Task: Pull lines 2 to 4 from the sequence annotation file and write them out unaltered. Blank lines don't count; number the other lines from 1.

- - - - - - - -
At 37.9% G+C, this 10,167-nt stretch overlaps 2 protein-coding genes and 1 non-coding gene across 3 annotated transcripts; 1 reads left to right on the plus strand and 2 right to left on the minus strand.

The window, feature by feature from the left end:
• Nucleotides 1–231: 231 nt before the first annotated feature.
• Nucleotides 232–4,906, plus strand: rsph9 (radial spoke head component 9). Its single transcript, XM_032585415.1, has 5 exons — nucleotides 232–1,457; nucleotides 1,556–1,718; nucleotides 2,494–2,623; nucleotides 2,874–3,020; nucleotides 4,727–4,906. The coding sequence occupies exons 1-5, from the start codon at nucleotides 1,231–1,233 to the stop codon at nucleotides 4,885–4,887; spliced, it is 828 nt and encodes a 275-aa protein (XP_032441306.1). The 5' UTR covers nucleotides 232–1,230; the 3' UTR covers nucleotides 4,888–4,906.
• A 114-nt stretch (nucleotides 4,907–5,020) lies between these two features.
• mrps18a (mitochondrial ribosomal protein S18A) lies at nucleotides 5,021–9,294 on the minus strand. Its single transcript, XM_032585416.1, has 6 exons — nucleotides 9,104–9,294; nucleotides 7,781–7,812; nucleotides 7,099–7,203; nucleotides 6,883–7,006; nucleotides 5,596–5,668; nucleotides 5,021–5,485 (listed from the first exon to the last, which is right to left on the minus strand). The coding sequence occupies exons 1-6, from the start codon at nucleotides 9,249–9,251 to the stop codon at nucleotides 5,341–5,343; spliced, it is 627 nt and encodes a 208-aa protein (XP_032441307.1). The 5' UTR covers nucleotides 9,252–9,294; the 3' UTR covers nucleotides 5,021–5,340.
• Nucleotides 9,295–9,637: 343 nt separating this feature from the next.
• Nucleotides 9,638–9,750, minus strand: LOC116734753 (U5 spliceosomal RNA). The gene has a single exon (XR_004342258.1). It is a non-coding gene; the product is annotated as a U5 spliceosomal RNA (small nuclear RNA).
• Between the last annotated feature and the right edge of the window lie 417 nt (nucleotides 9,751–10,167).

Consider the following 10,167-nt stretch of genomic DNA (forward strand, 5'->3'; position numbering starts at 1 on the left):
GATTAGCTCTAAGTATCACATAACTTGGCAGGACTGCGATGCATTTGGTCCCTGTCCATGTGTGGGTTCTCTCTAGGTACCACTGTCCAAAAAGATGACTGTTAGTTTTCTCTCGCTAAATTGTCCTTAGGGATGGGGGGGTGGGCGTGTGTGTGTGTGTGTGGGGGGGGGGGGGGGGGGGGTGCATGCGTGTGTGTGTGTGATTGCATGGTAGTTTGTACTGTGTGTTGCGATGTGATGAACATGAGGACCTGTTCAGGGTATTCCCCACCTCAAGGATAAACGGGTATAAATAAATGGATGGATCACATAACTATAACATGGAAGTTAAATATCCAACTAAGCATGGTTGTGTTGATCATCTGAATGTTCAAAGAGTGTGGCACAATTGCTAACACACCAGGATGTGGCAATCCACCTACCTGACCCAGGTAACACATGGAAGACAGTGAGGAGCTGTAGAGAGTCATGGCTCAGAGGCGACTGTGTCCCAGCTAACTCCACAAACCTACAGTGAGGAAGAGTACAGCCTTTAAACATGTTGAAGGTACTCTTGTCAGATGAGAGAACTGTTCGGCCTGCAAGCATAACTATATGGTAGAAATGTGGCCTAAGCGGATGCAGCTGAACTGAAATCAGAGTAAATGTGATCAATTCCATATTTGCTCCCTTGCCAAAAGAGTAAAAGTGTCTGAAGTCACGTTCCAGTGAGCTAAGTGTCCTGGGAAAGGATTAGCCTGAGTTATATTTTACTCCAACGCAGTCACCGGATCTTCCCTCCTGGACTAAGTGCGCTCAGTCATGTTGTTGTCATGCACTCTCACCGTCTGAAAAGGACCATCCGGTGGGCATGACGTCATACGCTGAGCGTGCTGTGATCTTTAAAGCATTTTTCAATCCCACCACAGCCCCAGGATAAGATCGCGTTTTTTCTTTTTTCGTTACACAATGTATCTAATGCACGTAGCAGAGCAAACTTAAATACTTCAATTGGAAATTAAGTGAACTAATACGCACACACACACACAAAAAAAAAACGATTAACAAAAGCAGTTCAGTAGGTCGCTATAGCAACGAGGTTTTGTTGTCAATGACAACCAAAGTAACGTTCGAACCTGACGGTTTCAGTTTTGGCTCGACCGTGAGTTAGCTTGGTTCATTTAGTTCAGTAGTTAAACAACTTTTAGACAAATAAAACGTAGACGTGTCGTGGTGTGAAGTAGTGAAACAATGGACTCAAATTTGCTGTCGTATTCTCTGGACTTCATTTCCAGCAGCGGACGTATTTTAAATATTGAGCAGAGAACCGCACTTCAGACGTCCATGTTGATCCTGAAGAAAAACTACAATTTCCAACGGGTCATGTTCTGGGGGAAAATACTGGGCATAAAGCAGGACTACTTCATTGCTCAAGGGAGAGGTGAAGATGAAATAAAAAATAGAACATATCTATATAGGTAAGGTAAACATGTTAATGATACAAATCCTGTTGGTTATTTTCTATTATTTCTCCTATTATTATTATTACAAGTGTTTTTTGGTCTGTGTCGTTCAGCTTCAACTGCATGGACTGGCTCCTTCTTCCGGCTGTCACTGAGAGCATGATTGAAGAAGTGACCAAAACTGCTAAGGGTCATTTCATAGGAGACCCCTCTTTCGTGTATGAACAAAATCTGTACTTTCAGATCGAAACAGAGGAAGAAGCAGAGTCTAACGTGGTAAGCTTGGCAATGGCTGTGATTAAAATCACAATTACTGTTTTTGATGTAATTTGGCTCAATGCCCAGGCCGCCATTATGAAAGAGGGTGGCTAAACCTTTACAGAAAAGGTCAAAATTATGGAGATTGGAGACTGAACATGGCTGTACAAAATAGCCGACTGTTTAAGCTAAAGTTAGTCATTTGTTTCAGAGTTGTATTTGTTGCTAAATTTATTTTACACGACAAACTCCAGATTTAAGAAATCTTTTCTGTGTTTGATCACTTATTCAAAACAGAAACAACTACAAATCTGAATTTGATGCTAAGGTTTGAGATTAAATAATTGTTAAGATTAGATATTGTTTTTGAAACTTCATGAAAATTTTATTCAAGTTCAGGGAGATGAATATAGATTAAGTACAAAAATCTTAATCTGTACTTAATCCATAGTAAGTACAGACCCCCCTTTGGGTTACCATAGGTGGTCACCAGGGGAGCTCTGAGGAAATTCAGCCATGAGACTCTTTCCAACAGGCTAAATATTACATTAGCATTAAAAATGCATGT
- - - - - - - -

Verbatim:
The window, feature by feature from the left end:
• Nucleotides 1–231: 231 nt before the first annotated feature.
• Nucleotides 232–4,906, plus strand: rsph9 (radial spoke head component 9). Its single transcript, XM_032585415.1, has 5 exons — nucleotides 232–1,457; nucleotides 1,556–1,718; nucleotides 2,494–2,623; nucleotides 2,874–3,020; nucleotides 4,727–4,906. The coding sequence occupies exons 1-5, from the start codon at nucleotides 1,231–1,233 to the stop codon at nucleotides 4,885–4,887; spliced, it is 828 nt and encodes a 275-aa protein (XP_032441306.1). The 5' UTR covers nucleotides 232–1,230; the 3' UTR covers nucleotides 4,888–4,906.